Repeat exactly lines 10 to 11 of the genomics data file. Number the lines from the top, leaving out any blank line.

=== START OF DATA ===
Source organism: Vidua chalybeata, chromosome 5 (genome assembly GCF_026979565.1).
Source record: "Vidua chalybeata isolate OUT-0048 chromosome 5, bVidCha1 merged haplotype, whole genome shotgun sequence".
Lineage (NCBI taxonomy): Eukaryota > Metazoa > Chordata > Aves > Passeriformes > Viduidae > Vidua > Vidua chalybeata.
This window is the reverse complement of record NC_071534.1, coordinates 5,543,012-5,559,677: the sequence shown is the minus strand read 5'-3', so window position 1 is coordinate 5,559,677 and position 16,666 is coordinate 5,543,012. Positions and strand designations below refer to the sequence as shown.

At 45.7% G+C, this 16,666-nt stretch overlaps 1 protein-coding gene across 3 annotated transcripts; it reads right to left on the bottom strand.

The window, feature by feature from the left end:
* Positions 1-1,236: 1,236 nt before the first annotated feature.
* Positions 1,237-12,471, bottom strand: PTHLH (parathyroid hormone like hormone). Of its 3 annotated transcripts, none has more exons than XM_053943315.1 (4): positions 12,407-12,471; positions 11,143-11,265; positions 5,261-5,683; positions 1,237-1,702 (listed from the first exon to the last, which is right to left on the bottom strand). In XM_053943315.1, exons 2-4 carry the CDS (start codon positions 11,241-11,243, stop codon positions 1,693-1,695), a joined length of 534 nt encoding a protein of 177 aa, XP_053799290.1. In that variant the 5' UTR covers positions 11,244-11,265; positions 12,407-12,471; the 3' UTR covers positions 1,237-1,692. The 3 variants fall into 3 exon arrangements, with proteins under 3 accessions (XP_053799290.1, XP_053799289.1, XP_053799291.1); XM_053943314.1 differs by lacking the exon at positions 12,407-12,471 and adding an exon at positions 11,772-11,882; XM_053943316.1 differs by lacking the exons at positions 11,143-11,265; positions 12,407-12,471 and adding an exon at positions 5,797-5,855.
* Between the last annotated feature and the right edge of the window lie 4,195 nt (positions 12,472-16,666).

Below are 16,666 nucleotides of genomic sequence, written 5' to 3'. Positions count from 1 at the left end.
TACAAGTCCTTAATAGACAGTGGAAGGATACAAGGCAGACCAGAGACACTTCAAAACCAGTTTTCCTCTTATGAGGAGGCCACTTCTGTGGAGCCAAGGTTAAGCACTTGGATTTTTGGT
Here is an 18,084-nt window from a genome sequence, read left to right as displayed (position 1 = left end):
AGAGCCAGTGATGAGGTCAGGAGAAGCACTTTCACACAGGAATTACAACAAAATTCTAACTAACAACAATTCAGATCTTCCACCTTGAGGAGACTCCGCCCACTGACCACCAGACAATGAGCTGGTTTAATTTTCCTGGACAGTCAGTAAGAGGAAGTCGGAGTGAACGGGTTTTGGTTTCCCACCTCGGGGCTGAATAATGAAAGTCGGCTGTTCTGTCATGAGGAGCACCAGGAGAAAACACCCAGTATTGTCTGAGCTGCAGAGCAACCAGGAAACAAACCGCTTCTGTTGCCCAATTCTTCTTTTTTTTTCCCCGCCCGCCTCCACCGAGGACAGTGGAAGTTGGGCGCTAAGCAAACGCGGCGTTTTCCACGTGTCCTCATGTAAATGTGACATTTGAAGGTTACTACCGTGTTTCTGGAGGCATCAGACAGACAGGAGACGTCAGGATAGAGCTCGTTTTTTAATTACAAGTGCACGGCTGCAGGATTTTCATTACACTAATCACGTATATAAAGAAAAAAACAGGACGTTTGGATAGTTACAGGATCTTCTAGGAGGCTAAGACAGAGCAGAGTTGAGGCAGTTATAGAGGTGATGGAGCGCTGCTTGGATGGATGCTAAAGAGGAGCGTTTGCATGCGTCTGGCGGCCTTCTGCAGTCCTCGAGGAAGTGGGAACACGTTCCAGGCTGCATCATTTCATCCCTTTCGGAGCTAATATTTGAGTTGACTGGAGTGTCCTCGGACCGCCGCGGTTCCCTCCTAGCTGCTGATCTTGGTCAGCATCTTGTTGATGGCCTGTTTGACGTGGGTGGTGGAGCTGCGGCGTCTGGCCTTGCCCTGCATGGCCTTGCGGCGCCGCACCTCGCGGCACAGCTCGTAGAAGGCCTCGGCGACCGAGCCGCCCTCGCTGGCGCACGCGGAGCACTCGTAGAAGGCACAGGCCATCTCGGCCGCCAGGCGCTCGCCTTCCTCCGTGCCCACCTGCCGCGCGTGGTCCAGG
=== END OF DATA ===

Below are 16,666 nucleotides of genomic sequence, written 5' to 3'. Positions count from 1 at the left end.
TACAAGTCCTTAATAGACAGTGGAAGGATACAAGGCAGACCAGAGACACTTCAAAACCAGTTTTCCTCTTATGAGGAGGCCACTTCTGTGGAGCCAAGGTTAAGCACTTGGATTTTTGGT